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The latest workplace trend: the actively disengaged worker

by AirTalk

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A Gallup poll found that just 30 percent of surveyed workers were enthusiastic about their jobs. Steve Koukoulas/Flickr

All work and no raises could be the motto of today's workplace.

With unemployment is at 7.6 percent, many of us are grateful to be working. But how engaged and satisfied are folks with their jobs? That's an entirely different matter.

Gallup recently asked workers about how "engaged, or involved in, enthusiastic about, and committed to their workplace," and found that only 30 percent of those polled returned a positive response.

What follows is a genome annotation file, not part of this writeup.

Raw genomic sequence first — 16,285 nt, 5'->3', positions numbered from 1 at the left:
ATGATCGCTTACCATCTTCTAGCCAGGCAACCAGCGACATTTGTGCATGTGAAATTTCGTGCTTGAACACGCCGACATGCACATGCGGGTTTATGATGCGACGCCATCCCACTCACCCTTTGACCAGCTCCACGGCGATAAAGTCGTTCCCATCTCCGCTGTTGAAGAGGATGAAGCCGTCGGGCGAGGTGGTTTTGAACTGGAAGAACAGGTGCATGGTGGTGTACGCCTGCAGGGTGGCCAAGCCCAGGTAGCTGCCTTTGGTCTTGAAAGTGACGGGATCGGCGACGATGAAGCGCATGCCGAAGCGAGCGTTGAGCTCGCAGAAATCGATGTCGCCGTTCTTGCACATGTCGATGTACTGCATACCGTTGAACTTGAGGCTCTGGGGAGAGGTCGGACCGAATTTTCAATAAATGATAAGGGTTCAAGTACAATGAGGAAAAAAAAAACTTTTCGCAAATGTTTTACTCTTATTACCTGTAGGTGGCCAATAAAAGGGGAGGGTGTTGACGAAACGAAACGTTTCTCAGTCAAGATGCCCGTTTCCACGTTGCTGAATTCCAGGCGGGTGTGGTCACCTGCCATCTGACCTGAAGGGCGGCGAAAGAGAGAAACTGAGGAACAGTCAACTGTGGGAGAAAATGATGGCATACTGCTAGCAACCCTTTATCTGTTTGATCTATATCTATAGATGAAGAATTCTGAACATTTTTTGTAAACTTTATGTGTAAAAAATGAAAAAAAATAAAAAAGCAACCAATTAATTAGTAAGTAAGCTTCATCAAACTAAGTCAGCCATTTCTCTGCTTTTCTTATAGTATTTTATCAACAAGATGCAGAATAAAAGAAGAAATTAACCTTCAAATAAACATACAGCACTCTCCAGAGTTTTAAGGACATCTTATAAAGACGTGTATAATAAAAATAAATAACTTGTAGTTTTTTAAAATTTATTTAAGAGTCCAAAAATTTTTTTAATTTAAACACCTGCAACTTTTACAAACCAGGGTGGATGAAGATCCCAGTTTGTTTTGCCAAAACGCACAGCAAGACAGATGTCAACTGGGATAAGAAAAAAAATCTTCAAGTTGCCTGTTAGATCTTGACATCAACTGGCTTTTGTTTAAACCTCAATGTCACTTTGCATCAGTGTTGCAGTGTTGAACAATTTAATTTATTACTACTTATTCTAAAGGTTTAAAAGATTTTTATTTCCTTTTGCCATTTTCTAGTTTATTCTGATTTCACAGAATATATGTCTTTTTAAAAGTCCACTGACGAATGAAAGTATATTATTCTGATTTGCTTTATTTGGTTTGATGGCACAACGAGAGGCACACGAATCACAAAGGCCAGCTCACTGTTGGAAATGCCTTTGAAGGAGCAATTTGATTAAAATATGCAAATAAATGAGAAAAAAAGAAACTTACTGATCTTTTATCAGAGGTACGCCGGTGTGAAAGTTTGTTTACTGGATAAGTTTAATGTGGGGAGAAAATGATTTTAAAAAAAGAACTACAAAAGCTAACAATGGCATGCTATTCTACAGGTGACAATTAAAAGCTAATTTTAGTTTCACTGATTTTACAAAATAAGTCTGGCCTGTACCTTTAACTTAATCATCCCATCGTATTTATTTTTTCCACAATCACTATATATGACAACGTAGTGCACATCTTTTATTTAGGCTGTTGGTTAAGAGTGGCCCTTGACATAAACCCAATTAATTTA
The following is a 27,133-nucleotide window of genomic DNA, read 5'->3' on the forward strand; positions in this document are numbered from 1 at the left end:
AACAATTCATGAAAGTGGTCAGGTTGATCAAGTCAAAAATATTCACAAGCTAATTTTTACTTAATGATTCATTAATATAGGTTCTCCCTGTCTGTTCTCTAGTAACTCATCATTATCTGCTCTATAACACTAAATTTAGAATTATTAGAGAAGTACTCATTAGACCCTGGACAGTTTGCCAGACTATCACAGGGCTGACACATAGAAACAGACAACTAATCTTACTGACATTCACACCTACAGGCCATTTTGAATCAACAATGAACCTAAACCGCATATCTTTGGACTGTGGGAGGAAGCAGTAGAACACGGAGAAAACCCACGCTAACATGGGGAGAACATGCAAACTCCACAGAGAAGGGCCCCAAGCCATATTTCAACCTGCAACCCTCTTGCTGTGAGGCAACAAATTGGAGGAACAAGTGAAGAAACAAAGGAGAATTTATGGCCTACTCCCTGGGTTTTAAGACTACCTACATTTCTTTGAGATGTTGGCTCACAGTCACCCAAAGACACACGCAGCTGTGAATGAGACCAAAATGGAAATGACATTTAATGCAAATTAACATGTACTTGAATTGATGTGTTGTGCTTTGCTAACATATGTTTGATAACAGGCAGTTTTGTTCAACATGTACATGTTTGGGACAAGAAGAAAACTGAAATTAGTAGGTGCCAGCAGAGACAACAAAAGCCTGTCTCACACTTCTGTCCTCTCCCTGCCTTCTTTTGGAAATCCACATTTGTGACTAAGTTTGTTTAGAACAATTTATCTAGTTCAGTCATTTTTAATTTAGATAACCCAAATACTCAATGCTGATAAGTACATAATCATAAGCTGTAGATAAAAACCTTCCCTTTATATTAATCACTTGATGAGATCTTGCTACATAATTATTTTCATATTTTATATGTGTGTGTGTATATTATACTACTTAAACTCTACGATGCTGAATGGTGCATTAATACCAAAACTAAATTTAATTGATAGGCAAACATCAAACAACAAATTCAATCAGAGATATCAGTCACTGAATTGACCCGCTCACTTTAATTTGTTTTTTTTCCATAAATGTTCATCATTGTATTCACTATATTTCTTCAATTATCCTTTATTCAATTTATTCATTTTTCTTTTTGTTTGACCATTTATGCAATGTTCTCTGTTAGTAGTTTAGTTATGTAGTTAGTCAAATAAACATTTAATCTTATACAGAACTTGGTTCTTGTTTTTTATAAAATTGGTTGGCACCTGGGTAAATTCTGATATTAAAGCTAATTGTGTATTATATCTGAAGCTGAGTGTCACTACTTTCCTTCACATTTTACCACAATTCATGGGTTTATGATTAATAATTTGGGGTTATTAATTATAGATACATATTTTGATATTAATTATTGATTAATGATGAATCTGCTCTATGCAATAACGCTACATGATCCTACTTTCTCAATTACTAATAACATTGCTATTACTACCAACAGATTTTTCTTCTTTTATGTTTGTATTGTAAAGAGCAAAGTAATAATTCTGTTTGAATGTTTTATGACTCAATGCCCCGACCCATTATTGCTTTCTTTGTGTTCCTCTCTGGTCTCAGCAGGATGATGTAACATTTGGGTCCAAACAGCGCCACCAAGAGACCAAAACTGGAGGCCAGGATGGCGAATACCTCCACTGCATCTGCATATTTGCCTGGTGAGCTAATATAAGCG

The survey looked at worker engagement beginning in 2010 and ending in 2012, continuing the work of a previous poll that covered the period between 2008 through 2010.

"Actively disengaged" workers, the polling giant estimated, apparently cost the U.S. economy as much as $550 billion in lost productivity each year. Surprisingly, the report found that those with a college degree felt more unhappy with their work than those without.

Why are workers feeling so checked out? If you are a manager, how do you rally your troops to get them to invest more?

Guest:
Jim Harter, Chief Scientist of Workplace Management and Wellbeing at Gallup.

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